The Joker has been so often and so prominently interpreted for the screen that the character, inarguably more so than the brooding vigilante with whom he has combated since the debut Batman comic in 1940, has entered what could perhaps best be described as a cultural public domain. Joaquin Phoenix, a man who has already demonstrated a preternatural interest in an acting challenge, is the latest to decipher the indecipherable Clown Prince of Crime.
There’s a tangible myth to The Joker that is perpetuated and endorsed by public enthusiasm. It has and will ensure the character’s survival beyond each actor who has inhabited him. Like James Bond or Tarzan or now even Mad Max, the character dictates as much as the actor, each interpretation of the Joker belongs as much to the others as it does to itself. The hope with performance relays such as these is that each actor will bring something innovative to the role. That is certainly the case, to varying degrees of success, with The Joker.
Heath Ledger understood that the Joker is an extraordinary man. Phoenix understands that a Joker existing outside of cultural pulp would be frightening unstable. There is none of the perversely appealing logic of Ledger in The Dark Knight or the lavish energy of Hamill in the animated series or the fun eccentricities of Nicholson in Tim Burton’s Batman. This Joker is wholly unsettling and entirely unappealing.
It’s 1981 and Arthur Fleck (Joaquin Phoenix) is a mentally ill loner who lives with his mother and works as a budget clown commissioned with such tasks as sign waving outside budget stores and entertaining sick children in hospital. Fleck dreams of becoming a stand-up comedian but his extreme behaviour – and the sad truth that he simply isn’t funny – render this an obvious impossibility to everyone except himself.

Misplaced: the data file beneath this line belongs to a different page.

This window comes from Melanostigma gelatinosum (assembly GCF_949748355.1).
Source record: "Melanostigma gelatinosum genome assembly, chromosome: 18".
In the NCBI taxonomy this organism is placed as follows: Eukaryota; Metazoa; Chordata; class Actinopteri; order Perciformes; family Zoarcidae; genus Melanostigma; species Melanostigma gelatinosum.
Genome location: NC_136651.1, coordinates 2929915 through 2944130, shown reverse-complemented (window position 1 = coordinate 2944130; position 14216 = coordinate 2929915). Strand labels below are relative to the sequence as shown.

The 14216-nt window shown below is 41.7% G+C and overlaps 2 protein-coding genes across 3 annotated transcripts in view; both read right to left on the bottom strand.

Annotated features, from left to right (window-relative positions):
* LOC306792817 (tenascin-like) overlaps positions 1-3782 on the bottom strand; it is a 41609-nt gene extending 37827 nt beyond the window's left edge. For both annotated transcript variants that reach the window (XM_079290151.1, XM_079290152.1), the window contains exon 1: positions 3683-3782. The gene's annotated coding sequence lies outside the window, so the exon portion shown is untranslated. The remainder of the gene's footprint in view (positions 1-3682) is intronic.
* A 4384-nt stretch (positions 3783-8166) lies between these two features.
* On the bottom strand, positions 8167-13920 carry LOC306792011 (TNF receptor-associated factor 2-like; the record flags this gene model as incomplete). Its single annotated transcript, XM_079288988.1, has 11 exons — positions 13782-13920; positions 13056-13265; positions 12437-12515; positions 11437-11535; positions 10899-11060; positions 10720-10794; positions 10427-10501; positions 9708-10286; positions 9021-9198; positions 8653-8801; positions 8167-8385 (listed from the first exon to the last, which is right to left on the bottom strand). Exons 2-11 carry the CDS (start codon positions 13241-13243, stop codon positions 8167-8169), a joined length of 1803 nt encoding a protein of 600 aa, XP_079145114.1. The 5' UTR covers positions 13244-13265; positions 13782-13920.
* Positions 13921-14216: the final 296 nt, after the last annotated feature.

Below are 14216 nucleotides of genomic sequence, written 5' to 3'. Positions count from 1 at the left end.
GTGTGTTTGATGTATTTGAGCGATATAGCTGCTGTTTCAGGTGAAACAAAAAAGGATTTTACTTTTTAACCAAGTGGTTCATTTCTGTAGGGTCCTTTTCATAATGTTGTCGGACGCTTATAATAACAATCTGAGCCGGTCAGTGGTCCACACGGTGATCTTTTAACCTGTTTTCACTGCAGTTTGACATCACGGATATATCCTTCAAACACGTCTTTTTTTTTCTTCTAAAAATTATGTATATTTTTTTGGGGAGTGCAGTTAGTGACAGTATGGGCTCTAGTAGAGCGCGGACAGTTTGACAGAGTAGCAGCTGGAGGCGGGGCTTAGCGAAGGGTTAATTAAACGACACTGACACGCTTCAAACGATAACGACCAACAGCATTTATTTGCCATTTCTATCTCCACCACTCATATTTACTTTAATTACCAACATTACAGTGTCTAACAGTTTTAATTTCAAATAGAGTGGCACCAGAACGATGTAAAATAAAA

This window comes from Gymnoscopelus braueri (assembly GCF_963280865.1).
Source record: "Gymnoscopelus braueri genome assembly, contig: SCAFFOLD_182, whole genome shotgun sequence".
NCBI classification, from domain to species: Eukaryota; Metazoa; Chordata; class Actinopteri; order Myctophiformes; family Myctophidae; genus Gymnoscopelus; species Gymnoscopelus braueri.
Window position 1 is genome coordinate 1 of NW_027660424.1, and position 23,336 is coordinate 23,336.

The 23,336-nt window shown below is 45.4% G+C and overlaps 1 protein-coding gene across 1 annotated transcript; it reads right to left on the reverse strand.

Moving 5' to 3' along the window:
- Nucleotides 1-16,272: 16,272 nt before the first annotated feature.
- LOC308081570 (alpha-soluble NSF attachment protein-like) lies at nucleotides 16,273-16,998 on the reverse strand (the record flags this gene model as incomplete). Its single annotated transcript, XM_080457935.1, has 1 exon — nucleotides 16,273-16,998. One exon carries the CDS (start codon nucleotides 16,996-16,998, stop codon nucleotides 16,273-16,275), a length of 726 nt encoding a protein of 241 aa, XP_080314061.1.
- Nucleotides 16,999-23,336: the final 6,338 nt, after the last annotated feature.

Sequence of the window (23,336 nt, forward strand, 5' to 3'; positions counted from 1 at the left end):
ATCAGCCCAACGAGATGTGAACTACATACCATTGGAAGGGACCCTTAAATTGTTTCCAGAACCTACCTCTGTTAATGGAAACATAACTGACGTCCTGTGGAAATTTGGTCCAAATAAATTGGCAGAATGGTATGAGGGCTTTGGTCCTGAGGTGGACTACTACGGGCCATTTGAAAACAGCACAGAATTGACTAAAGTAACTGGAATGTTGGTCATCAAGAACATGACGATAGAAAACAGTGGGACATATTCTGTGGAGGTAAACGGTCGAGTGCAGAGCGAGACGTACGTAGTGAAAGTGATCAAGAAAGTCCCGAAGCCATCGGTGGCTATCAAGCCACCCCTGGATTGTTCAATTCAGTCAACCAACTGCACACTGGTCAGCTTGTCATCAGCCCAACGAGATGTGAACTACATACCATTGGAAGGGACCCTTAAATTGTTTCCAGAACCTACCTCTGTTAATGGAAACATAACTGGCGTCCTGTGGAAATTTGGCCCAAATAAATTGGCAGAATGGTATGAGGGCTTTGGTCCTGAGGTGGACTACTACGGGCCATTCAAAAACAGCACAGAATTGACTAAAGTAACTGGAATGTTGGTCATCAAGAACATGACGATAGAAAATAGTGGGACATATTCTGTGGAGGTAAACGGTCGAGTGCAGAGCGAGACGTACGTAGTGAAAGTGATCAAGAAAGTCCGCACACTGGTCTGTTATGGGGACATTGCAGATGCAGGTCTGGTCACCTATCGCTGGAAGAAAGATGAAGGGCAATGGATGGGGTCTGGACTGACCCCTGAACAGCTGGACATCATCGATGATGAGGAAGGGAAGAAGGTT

We have always known that The Joker is mentally unstable. Joker is the first film to bring that instability to the fore. It is also the first film in which the Joker is not fun. Whether that is an indictment on this or previous Joker interpretations is a discussion for which a brief film review is too restrictive.
Much has been made of whether this film will incite emulated violence but equally concerning is Phillips’ approach toward mental illness. It is portrayed here as something other than normal, regardless of how much sympathy we are meant to feel for Fleck. Not suffering from crippling mental illness, I can’t speculate as to how someone who is would feel about Phillip’s sleight of hand in regard to this film’s attitudes toward people living on the fringe because of their own mind.
Phillips is an asset and a burden. Joker is undeniably a singular experience for a film derived from a comic book and there is a conviction to Phillips’ direction that serves his artistic ambitions well. It is best when Phillips is painting in broad strokes. But the film, also written by Phillips with Scott Silver, falters in the smaller moments that incite consideration with which Joker can’t satisfyingly engage.
Phoenix is another asset. He is the asset. His performance here would have been a remarkable achievement even if Heath Ledger hadn’t already played the character so extraordinarily. It is no mean feat that Phoenix, entirely shunning any idiosyncrasies that made Ledger’s performance so powerful, has established his own interpretation of the Joker as necessary as it is.
Joker strikes an uncomfortable chord that occupies a space well beyond the comic book stratasphere, far closer to reality than any previous Batman film. One of the most painful things for the Joker is surely that, at the end of the day, he simply isn’t funny. Phillips and Phoenix grab onto this with fierce enthusiasm and squeeze until we are swallowed by a difficult space both real and surreal.